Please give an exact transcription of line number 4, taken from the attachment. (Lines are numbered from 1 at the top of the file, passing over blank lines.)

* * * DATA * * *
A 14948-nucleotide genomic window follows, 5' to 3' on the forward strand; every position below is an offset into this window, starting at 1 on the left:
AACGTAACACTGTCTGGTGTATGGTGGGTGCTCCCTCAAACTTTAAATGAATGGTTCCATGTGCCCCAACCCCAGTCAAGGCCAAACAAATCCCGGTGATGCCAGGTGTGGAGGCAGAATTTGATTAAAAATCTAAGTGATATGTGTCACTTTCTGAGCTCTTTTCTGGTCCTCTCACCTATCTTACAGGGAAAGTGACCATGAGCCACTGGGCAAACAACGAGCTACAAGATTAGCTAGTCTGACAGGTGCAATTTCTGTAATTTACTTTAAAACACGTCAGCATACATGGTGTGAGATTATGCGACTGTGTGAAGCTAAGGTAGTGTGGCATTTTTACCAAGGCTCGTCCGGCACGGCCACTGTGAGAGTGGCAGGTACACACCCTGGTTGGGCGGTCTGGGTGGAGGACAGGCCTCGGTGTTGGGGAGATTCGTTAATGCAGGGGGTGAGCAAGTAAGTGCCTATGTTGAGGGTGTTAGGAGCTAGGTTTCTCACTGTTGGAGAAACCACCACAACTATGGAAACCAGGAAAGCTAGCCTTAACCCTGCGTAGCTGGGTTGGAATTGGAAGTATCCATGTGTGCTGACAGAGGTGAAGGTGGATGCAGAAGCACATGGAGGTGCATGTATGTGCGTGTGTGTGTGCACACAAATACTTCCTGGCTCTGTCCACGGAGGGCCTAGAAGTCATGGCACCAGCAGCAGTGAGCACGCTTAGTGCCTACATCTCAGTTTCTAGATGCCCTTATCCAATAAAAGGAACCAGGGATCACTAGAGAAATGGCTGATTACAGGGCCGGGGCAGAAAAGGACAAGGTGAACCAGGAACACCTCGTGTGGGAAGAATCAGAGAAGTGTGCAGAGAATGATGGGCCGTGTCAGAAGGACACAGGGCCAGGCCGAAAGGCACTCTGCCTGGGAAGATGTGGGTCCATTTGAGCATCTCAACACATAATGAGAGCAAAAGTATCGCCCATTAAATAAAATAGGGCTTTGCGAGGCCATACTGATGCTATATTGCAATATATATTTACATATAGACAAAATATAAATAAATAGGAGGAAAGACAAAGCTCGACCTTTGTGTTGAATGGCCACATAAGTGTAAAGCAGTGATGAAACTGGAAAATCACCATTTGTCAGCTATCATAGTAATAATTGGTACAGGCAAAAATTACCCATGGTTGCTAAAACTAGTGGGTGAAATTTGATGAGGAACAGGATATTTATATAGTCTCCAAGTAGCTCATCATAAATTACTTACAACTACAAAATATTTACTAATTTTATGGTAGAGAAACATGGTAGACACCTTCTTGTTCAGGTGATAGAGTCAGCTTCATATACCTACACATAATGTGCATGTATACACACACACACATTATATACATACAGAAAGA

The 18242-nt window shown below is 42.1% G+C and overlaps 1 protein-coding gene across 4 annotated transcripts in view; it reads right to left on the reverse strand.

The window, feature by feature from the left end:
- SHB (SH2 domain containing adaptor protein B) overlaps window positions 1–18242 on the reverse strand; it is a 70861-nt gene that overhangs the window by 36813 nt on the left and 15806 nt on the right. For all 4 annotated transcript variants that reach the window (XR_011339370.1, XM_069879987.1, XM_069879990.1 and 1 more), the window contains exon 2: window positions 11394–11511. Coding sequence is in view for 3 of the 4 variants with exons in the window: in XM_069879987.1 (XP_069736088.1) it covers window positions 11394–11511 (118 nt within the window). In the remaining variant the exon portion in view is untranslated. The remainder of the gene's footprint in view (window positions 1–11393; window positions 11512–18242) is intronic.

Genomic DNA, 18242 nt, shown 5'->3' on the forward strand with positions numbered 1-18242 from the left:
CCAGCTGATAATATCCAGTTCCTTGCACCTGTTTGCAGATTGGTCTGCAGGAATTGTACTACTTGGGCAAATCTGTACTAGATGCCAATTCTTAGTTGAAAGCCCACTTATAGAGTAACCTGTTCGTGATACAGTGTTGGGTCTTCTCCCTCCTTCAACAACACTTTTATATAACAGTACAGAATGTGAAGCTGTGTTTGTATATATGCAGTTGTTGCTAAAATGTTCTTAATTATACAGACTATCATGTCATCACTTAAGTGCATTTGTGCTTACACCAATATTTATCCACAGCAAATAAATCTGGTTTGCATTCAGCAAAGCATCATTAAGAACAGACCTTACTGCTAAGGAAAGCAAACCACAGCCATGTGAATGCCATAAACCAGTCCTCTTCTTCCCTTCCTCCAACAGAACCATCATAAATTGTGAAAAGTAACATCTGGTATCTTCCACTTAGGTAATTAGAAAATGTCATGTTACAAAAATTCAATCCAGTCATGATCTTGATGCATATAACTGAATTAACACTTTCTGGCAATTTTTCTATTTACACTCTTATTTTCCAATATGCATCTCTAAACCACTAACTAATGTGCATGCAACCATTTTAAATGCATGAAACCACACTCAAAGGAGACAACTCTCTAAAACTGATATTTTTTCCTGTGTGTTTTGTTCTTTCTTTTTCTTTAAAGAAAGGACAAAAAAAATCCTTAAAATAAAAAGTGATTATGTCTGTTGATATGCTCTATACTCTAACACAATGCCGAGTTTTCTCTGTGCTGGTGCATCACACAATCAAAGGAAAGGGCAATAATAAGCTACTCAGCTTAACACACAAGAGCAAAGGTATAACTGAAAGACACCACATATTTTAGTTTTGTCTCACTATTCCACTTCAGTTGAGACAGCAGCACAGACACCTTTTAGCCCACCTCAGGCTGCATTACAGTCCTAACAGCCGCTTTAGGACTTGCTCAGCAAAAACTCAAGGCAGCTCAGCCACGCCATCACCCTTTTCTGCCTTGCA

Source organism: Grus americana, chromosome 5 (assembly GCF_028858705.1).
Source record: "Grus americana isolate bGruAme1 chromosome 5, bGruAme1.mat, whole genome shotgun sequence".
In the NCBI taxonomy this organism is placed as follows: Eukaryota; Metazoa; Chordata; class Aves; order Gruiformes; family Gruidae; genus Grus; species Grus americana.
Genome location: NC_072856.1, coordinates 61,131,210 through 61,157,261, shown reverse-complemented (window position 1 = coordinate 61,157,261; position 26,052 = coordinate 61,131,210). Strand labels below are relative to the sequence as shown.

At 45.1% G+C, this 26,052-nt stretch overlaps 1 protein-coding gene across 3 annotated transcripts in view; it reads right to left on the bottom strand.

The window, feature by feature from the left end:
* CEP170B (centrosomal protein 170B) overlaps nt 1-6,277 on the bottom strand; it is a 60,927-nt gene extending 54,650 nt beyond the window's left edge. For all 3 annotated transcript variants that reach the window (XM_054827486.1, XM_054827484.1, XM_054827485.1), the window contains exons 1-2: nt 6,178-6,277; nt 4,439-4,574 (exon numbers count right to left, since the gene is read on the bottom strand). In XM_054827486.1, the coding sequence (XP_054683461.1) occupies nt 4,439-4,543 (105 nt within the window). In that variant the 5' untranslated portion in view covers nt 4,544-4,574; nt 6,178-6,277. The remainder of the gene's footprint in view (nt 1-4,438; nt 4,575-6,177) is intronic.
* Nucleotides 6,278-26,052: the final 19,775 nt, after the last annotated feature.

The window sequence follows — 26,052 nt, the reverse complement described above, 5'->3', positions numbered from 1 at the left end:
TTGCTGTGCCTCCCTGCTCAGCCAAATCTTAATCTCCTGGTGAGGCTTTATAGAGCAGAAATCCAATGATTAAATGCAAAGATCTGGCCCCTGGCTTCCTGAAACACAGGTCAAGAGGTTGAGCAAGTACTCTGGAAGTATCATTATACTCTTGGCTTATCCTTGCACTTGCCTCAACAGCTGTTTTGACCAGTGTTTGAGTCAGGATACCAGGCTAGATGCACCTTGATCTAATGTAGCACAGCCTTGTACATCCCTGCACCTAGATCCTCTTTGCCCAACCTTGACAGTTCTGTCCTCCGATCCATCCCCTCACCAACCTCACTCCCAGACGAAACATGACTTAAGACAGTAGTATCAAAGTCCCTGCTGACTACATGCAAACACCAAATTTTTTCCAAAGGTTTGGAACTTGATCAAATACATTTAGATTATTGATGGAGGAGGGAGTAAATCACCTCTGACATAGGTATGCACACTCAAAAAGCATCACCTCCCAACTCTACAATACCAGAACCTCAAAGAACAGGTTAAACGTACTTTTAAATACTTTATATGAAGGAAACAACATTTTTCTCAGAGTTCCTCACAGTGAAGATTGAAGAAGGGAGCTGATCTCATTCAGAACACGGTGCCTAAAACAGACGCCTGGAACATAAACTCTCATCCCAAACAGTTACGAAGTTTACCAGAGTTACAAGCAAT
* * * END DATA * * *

The window, feature by feature from the left end: